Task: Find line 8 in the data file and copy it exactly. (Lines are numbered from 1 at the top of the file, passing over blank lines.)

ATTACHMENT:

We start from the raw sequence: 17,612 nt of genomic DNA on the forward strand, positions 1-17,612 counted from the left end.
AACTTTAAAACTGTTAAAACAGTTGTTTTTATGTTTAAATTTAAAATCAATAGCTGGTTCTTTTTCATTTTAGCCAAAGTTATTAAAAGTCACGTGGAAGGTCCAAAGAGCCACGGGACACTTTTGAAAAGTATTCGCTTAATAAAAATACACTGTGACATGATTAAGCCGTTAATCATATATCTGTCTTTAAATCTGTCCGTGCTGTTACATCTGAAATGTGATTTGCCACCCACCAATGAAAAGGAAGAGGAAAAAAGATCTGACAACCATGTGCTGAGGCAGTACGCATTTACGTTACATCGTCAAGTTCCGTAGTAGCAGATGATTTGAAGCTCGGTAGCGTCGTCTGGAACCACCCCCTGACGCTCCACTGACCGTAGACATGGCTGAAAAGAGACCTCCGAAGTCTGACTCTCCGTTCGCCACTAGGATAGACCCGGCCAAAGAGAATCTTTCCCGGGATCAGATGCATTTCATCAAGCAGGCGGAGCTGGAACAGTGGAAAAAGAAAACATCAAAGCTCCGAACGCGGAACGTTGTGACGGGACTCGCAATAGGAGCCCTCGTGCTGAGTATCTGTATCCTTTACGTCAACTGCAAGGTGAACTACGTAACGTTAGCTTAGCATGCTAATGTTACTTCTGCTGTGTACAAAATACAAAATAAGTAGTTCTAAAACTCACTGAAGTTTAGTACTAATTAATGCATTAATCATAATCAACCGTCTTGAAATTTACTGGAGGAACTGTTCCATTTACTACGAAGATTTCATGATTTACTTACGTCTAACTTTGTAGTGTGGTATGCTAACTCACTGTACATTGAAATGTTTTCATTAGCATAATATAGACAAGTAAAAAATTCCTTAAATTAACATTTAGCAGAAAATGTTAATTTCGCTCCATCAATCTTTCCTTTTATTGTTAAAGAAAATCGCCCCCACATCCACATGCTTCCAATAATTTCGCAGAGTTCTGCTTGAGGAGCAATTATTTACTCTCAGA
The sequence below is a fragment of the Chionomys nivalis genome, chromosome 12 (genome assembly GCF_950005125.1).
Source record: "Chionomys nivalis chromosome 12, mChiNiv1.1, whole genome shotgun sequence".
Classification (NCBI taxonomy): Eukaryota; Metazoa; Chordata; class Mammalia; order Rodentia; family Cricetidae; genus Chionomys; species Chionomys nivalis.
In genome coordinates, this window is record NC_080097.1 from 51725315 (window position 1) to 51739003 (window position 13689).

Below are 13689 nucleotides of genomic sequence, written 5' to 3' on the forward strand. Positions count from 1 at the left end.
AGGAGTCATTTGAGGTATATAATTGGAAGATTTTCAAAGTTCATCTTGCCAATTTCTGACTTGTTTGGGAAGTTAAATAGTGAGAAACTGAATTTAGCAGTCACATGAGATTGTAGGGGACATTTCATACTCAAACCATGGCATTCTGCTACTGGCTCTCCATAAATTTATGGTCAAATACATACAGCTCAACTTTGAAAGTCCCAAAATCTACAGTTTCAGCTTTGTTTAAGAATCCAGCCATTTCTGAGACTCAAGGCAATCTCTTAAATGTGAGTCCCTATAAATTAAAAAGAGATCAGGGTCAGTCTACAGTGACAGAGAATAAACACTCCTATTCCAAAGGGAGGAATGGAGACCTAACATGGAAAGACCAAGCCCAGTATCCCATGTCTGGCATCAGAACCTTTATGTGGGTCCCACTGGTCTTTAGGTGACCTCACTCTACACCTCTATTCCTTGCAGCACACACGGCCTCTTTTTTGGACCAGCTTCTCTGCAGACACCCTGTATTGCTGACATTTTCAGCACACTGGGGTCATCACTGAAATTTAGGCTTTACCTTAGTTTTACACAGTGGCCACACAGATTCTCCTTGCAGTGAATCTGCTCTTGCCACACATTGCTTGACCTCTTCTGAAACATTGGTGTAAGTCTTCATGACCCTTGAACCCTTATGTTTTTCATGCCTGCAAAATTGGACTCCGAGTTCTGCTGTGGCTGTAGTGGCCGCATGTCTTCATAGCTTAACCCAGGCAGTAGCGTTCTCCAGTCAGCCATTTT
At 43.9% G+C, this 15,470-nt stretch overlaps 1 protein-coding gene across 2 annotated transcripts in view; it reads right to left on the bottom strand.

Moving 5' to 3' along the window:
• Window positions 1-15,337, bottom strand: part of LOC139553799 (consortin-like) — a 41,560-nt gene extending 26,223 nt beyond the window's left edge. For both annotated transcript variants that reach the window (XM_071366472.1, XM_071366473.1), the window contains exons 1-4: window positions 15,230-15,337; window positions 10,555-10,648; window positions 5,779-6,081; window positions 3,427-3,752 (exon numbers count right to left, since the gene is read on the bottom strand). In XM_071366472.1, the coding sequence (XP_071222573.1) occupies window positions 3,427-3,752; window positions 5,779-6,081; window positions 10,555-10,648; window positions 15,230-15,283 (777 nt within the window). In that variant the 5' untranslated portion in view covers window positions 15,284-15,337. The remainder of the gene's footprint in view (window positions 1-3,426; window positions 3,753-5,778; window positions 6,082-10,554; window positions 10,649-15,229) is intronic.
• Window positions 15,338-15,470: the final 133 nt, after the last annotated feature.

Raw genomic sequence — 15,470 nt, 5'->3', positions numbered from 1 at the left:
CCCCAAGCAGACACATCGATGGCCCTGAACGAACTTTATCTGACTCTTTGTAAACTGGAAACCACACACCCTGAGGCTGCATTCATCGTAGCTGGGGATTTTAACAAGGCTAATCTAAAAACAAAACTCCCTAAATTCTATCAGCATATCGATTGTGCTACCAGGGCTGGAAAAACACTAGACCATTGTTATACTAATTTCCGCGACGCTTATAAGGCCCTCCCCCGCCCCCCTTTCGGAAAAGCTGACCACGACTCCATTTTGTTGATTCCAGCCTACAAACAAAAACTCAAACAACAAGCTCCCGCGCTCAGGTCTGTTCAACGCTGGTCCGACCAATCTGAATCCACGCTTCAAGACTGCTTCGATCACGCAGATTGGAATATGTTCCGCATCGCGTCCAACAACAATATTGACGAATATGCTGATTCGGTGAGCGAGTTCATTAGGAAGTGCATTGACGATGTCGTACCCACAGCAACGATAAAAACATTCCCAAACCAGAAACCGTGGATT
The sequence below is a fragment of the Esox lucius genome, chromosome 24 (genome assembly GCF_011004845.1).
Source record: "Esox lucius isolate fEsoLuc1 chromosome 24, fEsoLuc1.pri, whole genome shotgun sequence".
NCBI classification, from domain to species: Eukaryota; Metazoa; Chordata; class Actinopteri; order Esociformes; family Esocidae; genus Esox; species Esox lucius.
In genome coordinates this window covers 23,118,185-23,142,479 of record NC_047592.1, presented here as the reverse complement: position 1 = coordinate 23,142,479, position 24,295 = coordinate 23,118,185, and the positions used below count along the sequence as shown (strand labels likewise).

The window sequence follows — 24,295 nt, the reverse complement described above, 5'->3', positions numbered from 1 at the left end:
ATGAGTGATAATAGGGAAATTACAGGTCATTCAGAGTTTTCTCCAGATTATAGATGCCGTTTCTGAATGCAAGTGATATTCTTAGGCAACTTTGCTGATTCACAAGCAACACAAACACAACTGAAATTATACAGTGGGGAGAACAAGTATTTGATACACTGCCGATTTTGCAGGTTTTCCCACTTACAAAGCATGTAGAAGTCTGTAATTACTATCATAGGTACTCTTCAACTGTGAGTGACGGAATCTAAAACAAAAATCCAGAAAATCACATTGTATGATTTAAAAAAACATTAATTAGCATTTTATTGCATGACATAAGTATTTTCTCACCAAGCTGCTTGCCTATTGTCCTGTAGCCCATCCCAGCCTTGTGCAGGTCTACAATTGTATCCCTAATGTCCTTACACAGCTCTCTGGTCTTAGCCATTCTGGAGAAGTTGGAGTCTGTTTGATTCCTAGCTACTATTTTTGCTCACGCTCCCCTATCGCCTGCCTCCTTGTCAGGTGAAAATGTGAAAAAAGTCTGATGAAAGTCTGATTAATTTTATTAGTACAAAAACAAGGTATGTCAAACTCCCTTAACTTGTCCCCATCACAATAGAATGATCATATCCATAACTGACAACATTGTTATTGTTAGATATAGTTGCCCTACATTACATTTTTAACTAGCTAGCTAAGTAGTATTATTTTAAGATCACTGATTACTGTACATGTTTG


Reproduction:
AGGAGTCATTTGAGGTATATAATTGGAAGATTTTCAAAGTTCATCTTGCCAATTTCTGACTTGTTTGGGAAGTTAAATAGTGAGAAACTGAATTTAGCAGTCACATGAGATTGTAGGGGACATTTCATACTCAAACCATGGCATTCTGCTACTGGCTCTCCATAAATTTATGGTCAAATACATACAGCTCAACTTTGAAAGTCCCAAAATCTACAGTTTCAGCTTTGTTTAAGAATCCAGCCATTTCTGAGACTCAAGGCAATCTCTTAAATGTGAGTCCCTATAAATTAAAAAGAGATCAGGGTCAGTCTACAGTGACAGAGAATAAACACTCCTATTCCAAAGGGAGGAATGGAGACCTAACATGGAAAGACCAAGCCCAGTATCCCATGTCTGGCATCAGAACCTTTATGTGGGTCCCACTGGTCTTTAGGTGACCTCACTCTACACCTCTATTCCTTGCAGCACACACGGCCTCTTTTTTGGACCAGCTTCTCTGCAGACACCCTGTATTGCTGACATTTTCAGCACACTGGGGTCATCACTGAAATTTAGGCTTTACCTTAGTTTTACACAGTGGCCACACAGATTCTCCTTGCAGTGAATCTGCTCTTGCCACACATTGCTTGACCTCTTCTGAAACATTGGTGTAAGTCTTCATGACCCTTGAACCCTTATGTTTTTCATGCCTGCAAAATTGGACTCCGAGTTCTGCTGTGGCTGTAGTGGCCGCATGTCTTCATAGCTTAACCCAGGCAGTAGCGTTCTCCAGTCAGCCATTTT